What has been the fuss with CRAN lately?



disclaimer: I don't want to start a :fire:, this is just an honest question out of curiosity (I'm as curious as the proverbial cat :grinning:), and I think this is the best place where to ask it:

  • it's clearly out of place on the SE hierarchy
  • it may be suitable for Twitter or Reddit, but based on my DerpLearning model I estimate the risk of :fire: to be at least twice as high as here (also, on Twitter the characters count limit doesn't help)
  • it is suitable for the R4DS community too (which is great!), but for reasons I decided to post here

After the boring intro, I get to the point: lately I've been hearing rumors about "issues"(?) with some new CRAN policy, but I wasn't able to get more details. I decided not to care, but then I started to notice something weird:

  • CRAN reprex, who I've been using regularly for months now, doesn't capture the clipboard content anymore (v.0.1.2): I had to use the GitHub version. Nothing major, of course, but since that's not mentioned in the README or in the reference manual of the CRAN version, an R beginner who is not familiar with GitHub issues may get confused
  • package bigstatsr is not on CRAN anymore. The message says "Archived on 2018-02-02 as usage restrictions in README were incompatible with a FOSS licence.", but reading the README file I couldn't find usage restrictions. Again, no biggie (I'll just keep using bigmemory).
  • a few other oddities with other packages.

All in all, it doesn't seem a big deal, or at least it hasn't impacted my workflow in any significant way, but it could be an hassle for package maintainers, I guess. So, can anyone enlighten me on what has changed with CRAN recently?


It doesn't sound like any sort of broad CRAN issue, just issues with the packages you mentioned, probably each for their own idiosyncratic reasons that can be investigated separately..? I guess R 3.5 introduced some new features that may require more package changes than the typical release (but I haven't upgraded myself...).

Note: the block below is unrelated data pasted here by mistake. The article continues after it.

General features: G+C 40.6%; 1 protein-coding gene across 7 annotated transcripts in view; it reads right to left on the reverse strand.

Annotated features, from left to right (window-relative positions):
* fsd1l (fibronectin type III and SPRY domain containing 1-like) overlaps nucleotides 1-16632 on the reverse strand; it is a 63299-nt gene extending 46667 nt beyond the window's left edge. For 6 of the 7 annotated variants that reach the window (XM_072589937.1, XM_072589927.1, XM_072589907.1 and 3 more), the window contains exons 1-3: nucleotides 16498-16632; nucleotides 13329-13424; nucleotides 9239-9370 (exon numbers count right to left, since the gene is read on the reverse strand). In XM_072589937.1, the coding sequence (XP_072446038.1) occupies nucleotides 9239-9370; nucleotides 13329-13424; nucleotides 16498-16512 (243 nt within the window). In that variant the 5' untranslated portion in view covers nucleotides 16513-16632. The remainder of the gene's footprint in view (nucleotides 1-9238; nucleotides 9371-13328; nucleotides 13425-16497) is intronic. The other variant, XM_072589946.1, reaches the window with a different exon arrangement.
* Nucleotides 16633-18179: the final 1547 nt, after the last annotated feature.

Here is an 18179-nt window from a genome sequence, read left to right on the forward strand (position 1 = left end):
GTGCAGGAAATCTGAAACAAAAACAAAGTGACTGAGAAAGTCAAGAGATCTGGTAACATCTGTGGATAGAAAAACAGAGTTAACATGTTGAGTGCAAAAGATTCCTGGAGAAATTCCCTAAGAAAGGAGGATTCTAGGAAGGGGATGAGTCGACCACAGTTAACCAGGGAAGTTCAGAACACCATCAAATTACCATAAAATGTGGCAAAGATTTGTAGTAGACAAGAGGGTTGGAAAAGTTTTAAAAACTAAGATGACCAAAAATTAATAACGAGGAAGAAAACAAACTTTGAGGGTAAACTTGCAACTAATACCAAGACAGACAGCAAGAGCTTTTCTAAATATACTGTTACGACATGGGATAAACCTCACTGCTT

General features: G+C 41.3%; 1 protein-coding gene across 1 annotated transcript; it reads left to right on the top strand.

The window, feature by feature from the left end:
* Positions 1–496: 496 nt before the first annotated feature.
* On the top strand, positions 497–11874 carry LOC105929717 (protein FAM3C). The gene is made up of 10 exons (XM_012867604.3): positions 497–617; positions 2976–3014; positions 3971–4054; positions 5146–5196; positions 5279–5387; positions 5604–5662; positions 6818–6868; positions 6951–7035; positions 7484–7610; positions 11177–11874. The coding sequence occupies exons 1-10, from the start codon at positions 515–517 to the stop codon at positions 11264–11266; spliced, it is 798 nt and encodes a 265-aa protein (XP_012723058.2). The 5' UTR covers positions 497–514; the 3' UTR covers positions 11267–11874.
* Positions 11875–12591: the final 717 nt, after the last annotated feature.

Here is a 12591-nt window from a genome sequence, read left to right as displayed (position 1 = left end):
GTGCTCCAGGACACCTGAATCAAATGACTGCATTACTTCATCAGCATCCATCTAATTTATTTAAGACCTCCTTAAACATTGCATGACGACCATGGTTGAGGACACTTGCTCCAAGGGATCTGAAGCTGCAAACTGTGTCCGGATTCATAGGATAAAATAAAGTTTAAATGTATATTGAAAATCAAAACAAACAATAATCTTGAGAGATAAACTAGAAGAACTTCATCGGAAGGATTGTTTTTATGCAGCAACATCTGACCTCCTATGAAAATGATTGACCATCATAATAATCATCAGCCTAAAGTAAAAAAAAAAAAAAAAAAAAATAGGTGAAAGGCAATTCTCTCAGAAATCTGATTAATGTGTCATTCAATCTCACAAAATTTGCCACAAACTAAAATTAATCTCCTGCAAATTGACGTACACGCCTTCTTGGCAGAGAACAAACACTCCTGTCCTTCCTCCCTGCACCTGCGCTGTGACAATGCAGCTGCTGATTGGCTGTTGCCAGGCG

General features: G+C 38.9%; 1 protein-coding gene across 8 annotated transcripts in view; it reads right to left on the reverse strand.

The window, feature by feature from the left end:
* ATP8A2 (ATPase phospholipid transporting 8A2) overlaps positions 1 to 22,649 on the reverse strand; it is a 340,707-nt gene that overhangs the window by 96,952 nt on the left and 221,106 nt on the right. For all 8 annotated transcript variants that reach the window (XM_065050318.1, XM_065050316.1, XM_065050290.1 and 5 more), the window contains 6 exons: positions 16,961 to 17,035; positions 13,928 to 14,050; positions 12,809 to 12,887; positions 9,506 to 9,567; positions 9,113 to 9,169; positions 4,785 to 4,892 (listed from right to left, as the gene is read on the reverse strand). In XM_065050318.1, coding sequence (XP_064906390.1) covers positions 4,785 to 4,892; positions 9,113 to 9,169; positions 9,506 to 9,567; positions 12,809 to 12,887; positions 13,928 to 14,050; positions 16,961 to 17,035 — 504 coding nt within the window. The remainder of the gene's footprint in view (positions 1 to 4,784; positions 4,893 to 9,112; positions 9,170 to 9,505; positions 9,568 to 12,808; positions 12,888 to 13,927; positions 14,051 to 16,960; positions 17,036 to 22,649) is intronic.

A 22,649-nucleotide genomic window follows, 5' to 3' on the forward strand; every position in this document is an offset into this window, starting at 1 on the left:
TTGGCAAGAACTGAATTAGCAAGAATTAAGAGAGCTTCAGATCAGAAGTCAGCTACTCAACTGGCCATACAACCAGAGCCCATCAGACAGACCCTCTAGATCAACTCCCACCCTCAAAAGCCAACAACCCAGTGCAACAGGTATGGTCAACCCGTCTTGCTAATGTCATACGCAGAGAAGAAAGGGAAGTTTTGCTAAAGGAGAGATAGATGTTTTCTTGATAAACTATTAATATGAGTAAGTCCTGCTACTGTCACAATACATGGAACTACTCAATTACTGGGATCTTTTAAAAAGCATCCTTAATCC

In the case of reprex, I heard about this months ago. Looks like they're in the negotiating phase:

I hope they work that out, since I think the package has improved communication on SO and here (even though I don't use it myself .. yet).

I've never heard of bigstatr, but asking in github (as I see you've done) seems like the best way to find out.

Huh, figured r4ds was also covered by this forum, though now that I look I do not see a tag for it..?



re: bigstatsr, yes, I've asked there, but since two coincidences are a proof (or was it three? :grinning:) , I was wondering if there was some bigger issue behind. I've been using R for a few years now, and I've never seen so many packages on CRAN removed or having some functionality crippled with respect to their version on GitHub. It may well be confirmation bias, though, or just that the change to 3.5.0 had a bigger impact than others. Now that you make me think of it, I believe I recall something similar happening some years ago, in correspondence of some other major release.

Ha, ha, I was just mentioning the great R4DS community, which is a Slack community created by Jesse Maegan and unrelated to this forum (which is also great :slightly_smiling_face:) I guess Hadley's book can be discussed in this forum too, as long as the question is asked in an appropriate channel.


Just guessing, but the issue with bigstatsr appears to be that the code of conduct could have been interpreted as binding CRAN and the package's users, which is obviously contrary to free software.